Yesterday morning I had a strong craving for Herbie Mann. No, not the shirtless Herbie Mann with the flute over his shoulder or the Herbie Mann with the Panama hat in the beach chair or Our Mann Flute. I'm talking about the pre-1961 Mann, the hip Mann, the swinging Mann who made the jazz flute cool and played on some of the niftiest small- and large-group jazz sessions of the 1950s.
As you can see, just writing the name "Herbie Mann" conjures up images of beatniks, van Dykes, bongos and aging hipsters in gray sweatshirts and Jack Purcells. But while he certainly is guilty of recording his share of bland fare in the 1960s and beyond, Mann's recordings in the 1950s for Savoy, Prestige, Coral, Bethlehem, EmArcy, Riverside and other labels featured inventive combinations of sidemen and straight-up playing.
One of my favorite Herbie Mann albums from this period is Just Wailin' (Prestige). Recorded on February 14 1958 (yep, 50 years ago this month), Mann was accompanied by Charlie Rouse on tenor sax, Kenny Burrell on guitar, Mal Waldron on piano, George Joyner on bass and Arthur Taylor on drums. It's a terrific session with strong individualists who together created a breezy, harmonic, bluesy album.
Mann's recording career dates back to April 1953, when he appeared on flute and tenor sax with accordionist Mat Mathews—a quintet that featured bassist Percy Heath and drummer Kenny Clarke. In September 1954, Mann recorded on Ralph Burns' Winter Sequence for MGM, an important date that exposed him to top-rank players such as Joe Wilder, Kai Winding, Billy Bauer and Oscar Pettiford.
Mann's first big break came a month later in October 1954, when he appeared with Mat Mathews and Mundell Lowe on Carmen McRae's initial record date for Bethlehem. Mann's clean, swinging playing on the McRae date led to work on Sarah Vaughan's most ambitious jazz album of the period for EmArcy Records that featured trumpeter Clifford Brown, tenor saxophonist Paul Quinichette and drummer Roy Haynes. Mann's modernist flute solos lightened the session and still stand out.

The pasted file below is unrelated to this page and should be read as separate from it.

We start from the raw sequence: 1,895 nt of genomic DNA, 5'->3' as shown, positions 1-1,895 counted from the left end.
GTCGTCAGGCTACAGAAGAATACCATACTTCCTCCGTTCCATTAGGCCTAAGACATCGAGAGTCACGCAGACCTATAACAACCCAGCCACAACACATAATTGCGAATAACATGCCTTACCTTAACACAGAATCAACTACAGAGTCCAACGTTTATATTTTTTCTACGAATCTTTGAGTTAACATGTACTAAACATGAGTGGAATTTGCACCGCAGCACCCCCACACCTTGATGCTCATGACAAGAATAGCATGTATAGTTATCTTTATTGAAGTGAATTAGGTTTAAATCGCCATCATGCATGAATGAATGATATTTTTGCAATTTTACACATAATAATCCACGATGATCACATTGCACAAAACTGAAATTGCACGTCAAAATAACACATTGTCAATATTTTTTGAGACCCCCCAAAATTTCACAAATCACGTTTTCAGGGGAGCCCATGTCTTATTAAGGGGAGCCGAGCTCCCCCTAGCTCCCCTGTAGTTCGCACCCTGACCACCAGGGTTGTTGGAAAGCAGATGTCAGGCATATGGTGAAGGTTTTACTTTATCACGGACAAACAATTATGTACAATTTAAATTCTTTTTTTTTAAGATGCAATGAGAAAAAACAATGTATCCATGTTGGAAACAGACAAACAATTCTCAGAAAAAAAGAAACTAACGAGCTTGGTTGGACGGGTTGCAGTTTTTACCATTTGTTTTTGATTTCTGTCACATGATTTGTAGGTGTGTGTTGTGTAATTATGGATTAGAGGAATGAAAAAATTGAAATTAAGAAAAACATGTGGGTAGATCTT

Mann's first leadership date was Flamingo (Bethlehem) in June 1955, and in September Ralph Burns used him again on his Jazz Studio Five album, which was part of an experimental Decca series that gave arrangers full control of their recording session.
In October 1955, Mann joined flutist Sam Most for a Bethlehem date, and then recorded a string of albums for the label through March 1956.
In June 1956, Mann recorded on Oscar Pettiford's Manhattan Jazz Septette, which put him in the company of jazz's top leaders and session men of the time—including arranger Manny Albam, trombonist Urbie Green, saxophonist Hal McKusick, pianist Eddie Costa, guitarist Barry Galbraith, bassist Oscar Pettiford and drummer Osie Johnson. In September he recorded on Erroll Garner's Misty session for Columbia arranged by Nat Pierce.
In the fall of 1956, Mann toured extensively in Sweden and the Netherlands. Upon his return to New York at year's end, Mann recorded a few albums with Mat Mathews, including Music for Suburban Living (Coral), with Joe Puma on guitar and Whitey Mitchell on bass. Mann's first "world music" album, Gone Native, was recorded in February 1957, which led immediately to Art Blakey's Orgy in Rhythm in March, featuring a range of Latin percussionists.
That same month, Mann recorded his first Prestige album, Flute Souffle, that included saxophonist Bobby Jasper and pianist Tommy Flanagan.